the order. The bishop had expected a more
expensive entertainment than 'the visitor
of our religion': the former had cost the
canons in bread, wine and good ale as much as
£17 12s.; the latter only the modest sum of
4s. 2d. for 'malvesey and sugre.' (fn. 14) This
was in the time of prior Thomas Herford,
who died 1518. His successors were not so
capable, for at the resignation of William
Gidding in 1532, Bishop Longland wrote
to Cromwell that the house was left almost
'as poor as Job' by his negligence. (fn. 15) The
convent had referred the election to the
bishop, with whom they were apparently
on good terms. (fn. 18)
The clear revenue of the priory was under
£200, so that it would have been suppressed
under the first Act if the canons had not
loved their habit well enough to pay a heavy
fine for license to continue. This cost them
£133 6s. 8d., and was granted on 17 August
1536. (fn. 17) It was, however, only a respite. The
surrender had to be made finally on 11 July
1538. (fn. 18) There had been twelve canons
besides the prior in 1534, (fn. 19) but now there
were only eight; or perhaps the others
received no pension. The prior's annuity
was £26 13s. 4d.; the eight canons received
from £5 6s. 8d. to £4. (fn. 20) In 1554 the prior
and four of the canons were still alive. (fn. 21)
The Red Book of the Exchequer states
that the canons of Huntingdon had one and
a half knights' fees under Nigel de Lovetot
before the death of Henry I. (fn. 22) Henry III
confirmed to the canons the original endowment with the churches of St. Mary, St.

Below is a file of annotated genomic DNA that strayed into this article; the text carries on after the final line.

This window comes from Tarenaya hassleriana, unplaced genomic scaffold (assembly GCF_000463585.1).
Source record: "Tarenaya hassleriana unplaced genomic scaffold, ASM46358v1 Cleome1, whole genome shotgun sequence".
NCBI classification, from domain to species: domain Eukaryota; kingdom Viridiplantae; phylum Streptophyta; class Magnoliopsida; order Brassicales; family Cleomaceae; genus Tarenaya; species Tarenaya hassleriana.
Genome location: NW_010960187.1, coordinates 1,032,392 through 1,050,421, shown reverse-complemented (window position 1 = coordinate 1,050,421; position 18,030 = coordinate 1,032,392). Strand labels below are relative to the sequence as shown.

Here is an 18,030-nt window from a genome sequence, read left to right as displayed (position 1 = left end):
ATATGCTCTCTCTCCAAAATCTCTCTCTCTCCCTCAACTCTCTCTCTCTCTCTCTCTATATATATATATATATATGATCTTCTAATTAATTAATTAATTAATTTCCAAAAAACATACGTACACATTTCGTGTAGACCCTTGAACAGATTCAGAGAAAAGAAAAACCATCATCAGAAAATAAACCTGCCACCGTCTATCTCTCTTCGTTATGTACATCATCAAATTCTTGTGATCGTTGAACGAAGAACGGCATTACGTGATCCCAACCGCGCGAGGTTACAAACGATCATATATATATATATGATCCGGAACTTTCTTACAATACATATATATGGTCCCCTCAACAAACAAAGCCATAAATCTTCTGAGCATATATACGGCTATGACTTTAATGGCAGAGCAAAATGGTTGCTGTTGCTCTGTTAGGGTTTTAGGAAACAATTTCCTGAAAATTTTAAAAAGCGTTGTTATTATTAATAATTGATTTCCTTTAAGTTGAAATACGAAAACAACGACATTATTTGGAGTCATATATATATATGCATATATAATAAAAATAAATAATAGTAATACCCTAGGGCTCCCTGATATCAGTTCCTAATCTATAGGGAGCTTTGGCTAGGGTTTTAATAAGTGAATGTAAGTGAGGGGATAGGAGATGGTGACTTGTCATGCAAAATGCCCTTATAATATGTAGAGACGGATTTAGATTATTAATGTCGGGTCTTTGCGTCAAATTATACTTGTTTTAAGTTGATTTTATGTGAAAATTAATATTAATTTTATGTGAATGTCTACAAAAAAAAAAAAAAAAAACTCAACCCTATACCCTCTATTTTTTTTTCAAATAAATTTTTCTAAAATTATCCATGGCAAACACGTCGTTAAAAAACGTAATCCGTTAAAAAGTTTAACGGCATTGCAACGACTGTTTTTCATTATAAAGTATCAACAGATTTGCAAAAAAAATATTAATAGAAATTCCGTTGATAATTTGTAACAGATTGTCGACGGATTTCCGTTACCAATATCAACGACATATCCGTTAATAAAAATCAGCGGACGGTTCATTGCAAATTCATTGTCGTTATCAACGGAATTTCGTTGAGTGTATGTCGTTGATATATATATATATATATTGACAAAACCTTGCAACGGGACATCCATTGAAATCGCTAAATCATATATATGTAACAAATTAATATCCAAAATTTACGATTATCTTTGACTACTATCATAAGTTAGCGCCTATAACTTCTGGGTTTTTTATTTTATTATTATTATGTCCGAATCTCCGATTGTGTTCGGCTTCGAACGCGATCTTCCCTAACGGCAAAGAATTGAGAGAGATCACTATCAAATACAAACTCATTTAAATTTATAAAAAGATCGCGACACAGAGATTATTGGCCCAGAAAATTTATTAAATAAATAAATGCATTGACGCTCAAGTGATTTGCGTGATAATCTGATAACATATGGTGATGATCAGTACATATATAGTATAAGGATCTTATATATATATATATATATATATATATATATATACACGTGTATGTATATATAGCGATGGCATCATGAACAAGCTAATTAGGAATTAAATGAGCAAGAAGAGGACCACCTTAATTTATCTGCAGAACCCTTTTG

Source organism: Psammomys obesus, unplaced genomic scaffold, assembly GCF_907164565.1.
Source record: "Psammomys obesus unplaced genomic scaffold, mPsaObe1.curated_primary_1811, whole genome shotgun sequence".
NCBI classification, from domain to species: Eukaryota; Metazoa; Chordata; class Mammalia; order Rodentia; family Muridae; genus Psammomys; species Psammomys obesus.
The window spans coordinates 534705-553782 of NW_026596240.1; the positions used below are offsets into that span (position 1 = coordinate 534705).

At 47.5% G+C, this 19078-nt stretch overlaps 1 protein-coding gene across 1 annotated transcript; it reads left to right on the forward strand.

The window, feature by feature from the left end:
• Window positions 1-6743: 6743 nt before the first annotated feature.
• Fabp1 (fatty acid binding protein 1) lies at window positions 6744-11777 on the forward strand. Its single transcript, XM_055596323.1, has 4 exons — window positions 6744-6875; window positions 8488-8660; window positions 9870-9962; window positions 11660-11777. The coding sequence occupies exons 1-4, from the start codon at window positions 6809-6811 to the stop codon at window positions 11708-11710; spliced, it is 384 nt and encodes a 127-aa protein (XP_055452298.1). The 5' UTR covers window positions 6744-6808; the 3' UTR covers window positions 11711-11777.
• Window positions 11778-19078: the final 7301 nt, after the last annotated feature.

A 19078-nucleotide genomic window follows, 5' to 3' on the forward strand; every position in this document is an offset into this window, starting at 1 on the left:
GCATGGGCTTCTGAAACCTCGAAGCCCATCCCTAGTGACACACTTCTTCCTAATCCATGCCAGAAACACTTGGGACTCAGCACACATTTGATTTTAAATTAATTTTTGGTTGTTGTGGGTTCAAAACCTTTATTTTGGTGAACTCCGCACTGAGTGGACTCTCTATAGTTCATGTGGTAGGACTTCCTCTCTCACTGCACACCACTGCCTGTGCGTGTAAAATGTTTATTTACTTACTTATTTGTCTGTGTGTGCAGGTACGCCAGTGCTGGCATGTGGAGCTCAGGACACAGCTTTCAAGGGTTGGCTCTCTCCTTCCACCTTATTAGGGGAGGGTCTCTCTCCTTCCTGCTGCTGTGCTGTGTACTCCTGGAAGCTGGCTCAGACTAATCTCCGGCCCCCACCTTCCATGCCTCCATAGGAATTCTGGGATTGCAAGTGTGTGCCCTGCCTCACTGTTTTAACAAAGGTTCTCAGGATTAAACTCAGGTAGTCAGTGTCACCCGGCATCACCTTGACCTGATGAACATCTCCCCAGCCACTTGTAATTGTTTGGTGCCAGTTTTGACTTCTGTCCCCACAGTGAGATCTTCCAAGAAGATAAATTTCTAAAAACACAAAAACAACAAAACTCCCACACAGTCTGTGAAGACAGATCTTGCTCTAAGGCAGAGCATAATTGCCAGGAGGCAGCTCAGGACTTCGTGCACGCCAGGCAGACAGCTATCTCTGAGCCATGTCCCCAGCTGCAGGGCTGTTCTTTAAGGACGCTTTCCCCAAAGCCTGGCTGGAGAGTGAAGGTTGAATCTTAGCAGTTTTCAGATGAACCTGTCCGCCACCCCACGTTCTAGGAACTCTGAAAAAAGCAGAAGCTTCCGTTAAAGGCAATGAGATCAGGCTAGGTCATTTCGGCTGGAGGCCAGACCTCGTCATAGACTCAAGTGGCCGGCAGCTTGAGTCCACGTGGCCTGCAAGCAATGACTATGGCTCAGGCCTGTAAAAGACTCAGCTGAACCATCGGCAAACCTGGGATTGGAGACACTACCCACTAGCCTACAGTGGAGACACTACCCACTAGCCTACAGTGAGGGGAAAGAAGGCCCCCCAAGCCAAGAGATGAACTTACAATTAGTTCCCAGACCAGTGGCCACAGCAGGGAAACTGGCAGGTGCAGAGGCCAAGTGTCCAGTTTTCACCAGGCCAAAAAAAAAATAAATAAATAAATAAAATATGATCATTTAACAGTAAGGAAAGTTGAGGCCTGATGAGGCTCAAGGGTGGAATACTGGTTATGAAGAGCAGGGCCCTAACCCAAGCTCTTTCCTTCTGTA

Botulf, St. Bennet, St. Martin, St. John,
St. Edmund, and All Saints. (fn. 23) In 1291 the
revenue of the prior in spirituals and temporals was given as £69 13s. 10d.; (fn. 24) in
1535 as £197 13s. 8¼d., including the rectories of Hartford, Great Gidding, Stukeley,
Hemingford Grey, Southoe, Southwick, Evenley, and Winwick. (fn. 25) The first account of the
Crown Bailiff gave a total of £237 13s. 9d.,
including the manor of Papworth Agnes in
Cambridgeshire. (fn. 26)
Priors of Huntingdon
Robert, (fn. 27) 1147.
William. (fn. 28)
John, (fn. 29) resigned 1225.
Roger Frisby, (fn. 30) elected 1225.
Richard, (fn. 31) occurs 1250.
John, (fn. 32) resigned 1302.
Walter de Evenley, (fn. 33) elected 1302, died 1308.
Robert de Stamford, (fn. 34) elected 1308, died
Reynold de Bluntisham, (fn. 35) elected 1322,
John de Weston, (fn. 36) elected 1349.
Thomas Sheningdon, (fn. 37) died 1375.
Henry Rokesden, (fn. 38) elected 1375, died 1404.
John Hemingford, (fn. 39) elected 1404.
John Madingley, (fn. 40) elected 1420, occurs till
Ivo, (fn. 41) occurs 1461.
John Bury, (fn. 42) confirmed 1466.
John Cokfield, (fn. 43) occurs 1486.
Thomas Fort, (fn. 44) elected 1496, resigned 1503.
Gregory Norwich, (fn. 45) elected 1503.
Nicholas Smith, (fn. 46) resigned 1510.
Thomas Herford, (fn. 47) died 1518.
Robert Broughton, (fn. 48) . elected 1518, died
William Gidding or Williams, (fn. 49) resigned
Hugh Oliver or Whit wick, (fn. 50) last prior,
A circular seal of the 14th century (fn. 51) showing the Coronation of the Virgin in a cusped
quatrefoil enclosed in a circle. Above is the
head of Christ with A and O and a crescent
and star. On either side is a four-winged
angel and below is a representation of the
Resurrection of the Dead. Legend:
S: COMMUNE: . . . RUM . . .: MARIE: HVNTINGDONE
On the reverse is a circular seal showing the
priory church with central spire under which,
below a trefoiled arch, is the seated figure of
St. Augustine with his right hand in benediction and his left holding a crozier. In a
panel on the left is the head of St. Peter,
adjoining which to the left are two keys, his
emblem, and in a panel on the right is the
head of St. Paul with his emblem, a sword.
Below these panels are two canons praying,
and under the central figure are heads in
an arcade. Above the roof of the church
are the letters CLEV, v, referring to Pope
Clement V [1305-14]. Legend:
CANPICIS: LEGES: PS: AVGVS . . . . . . . . DE . . . . . . . . . . . . H'PIA: DONA TUIS